Thursday, March 12, 2009

Smoot point

Further to my blog on the demonization of protectionism
by the likes of Federated Farmers president Don Nicolson,
I find this in The Collapse of Globalism by John Ralston
Saul: 'Whenever anyone wants to say something that
sounds knowledgeable about the Depression, they trot out
the villainy of Smoot-Hawley.' Well, that’s exactly what
Nicolson did in the New Zealand Herald opinion piece he
wrote, though I have a horrible feeling it was probably
written for him by someone like Roger Kerr. He said, and
I quote, ‘It was not the 1929 crash that created the Great
Depression but a protectionist response following in its
wake. The United States Smoot-Hawley Tariff Act of 1930
was a template for economic suicide.’

I’ve already chided Don for alarmist hyperbole; Saul utterly
refutes him by pointing out that a study by American trade
historian Alfred Eckes ‘found no convincing evidence that
Smoot-Hawley caused the stock market crash or made the
Depression worse.’ It’s hard to see how it could have, since
the tariffs imposed by the act left two-thirds of American
imports untouched. The real reason for the 30s Depression
is the same as for the one we're in now: unregulated
financial activity, excessive bank lending, a quasi-religious
belief in the ‘free’ market. Saul is very instructive on that
last point, tracing the origins of the faith back to at least the
1840s, when British free-trade evangelist Richard Cobden
declared that to legislate against free trade was to
'interfere with the wisdom of the Divine Providence.'

There's nothing wrong with free trade as such, provided
that it really is free, which it rarely is; in any case, like
protectionism with its bagful of subsidies, tariffs and taxes,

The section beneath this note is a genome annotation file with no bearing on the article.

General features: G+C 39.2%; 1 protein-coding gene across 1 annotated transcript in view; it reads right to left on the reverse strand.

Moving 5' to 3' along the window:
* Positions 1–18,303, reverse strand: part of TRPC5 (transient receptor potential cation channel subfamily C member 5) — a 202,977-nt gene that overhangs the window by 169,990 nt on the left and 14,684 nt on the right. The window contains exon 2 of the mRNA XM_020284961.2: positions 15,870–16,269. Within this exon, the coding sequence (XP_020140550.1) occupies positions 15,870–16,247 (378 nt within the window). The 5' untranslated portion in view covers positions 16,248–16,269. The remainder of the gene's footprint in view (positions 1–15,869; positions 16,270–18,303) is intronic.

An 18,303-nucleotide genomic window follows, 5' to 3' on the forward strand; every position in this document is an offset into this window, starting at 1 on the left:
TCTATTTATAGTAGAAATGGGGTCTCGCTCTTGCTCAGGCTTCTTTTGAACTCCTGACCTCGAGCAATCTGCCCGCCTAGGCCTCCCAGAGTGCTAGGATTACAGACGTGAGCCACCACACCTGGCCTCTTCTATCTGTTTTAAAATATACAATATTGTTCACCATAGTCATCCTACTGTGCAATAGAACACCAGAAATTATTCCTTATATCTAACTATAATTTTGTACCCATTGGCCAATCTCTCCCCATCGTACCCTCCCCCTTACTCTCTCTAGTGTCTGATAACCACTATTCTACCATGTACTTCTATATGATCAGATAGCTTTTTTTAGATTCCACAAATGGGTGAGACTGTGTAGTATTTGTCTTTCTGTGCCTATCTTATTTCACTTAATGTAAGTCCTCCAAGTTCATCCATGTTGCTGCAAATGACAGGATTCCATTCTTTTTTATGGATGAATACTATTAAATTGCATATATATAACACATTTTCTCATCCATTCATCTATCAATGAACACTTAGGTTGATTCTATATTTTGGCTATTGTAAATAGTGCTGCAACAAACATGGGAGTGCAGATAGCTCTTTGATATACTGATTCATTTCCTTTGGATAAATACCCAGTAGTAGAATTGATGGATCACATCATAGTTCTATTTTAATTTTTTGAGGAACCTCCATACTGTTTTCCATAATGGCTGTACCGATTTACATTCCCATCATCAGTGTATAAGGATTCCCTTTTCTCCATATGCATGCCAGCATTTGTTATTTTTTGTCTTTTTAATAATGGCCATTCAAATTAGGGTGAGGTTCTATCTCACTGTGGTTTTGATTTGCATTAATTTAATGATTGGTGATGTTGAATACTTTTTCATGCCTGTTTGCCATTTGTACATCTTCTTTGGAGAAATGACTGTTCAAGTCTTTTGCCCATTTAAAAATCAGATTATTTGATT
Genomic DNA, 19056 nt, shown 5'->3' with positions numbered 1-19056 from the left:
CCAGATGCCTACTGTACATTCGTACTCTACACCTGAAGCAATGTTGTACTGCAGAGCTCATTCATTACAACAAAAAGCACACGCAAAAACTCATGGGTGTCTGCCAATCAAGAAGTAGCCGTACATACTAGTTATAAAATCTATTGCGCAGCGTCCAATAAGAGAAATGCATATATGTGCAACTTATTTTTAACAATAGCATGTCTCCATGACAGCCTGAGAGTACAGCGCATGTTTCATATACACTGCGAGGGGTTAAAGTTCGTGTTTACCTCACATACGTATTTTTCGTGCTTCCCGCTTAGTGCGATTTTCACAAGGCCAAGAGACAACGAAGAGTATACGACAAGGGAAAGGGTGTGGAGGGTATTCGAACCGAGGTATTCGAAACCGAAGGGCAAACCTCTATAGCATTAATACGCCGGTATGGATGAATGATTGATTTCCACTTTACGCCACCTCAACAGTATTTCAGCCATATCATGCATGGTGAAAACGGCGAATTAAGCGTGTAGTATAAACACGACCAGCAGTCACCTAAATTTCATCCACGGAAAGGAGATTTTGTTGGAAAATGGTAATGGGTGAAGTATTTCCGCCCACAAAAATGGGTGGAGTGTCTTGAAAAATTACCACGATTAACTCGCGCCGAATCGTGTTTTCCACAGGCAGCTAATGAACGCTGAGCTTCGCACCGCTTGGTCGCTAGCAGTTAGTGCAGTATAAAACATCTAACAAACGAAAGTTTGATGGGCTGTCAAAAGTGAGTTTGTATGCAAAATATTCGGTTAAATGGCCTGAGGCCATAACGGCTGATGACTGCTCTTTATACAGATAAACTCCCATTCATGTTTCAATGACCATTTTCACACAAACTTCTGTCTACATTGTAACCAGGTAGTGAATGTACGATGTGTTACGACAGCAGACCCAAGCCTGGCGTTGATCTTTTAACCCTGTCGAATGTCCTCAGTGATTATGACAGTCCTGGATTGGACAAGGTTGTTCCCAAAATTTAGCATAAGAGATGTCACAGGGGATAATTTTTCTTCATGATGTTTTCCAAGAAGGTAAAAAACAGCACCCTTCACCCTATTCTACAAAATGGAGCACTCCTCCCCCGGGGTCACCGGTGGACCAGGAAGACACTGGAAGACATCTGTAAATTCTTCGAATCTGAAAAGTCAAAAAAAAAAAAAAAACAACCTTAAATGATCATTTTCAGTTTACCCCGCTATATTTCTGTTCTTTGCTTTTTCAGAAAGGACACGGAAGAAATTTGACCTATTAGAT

it's just one of several tools in the international trade
toolbox. You use the right tool in the right context. And you
don't—Don—get hysterical when some nation in the grip of
depression reaches for the odd subsidy or tariff. Frankly,
we'd all be better off if Fed Farmers stopped squealing
about free-trade heresies and did something more useful,
like depolluting rural waterways and curbing the carbon
emissions their stock produce.

1 comment:

Truth Seeker said...

I'm always amazed how people justify allowing the tsunami of cheap imports of often low-quality goods from China as preserving free trade.

Trade with China is anything but free. They have extensive controls and regulations and tariffs around almost everything. They also don't allow majority foreign ownership of pretty much anything....with perhaps a few rare and recent exceptions proving the rule.

China trade is about *exporting* products made for the world's multi-nationals who hunger for the low wages guaranteed by cut-throat competition in a virtually unregulated internal market. Melamine anyone?

It's been a deceit all along that our lack of tariffs for cheap Chinese goods had anything to do with free trade.

Far from it.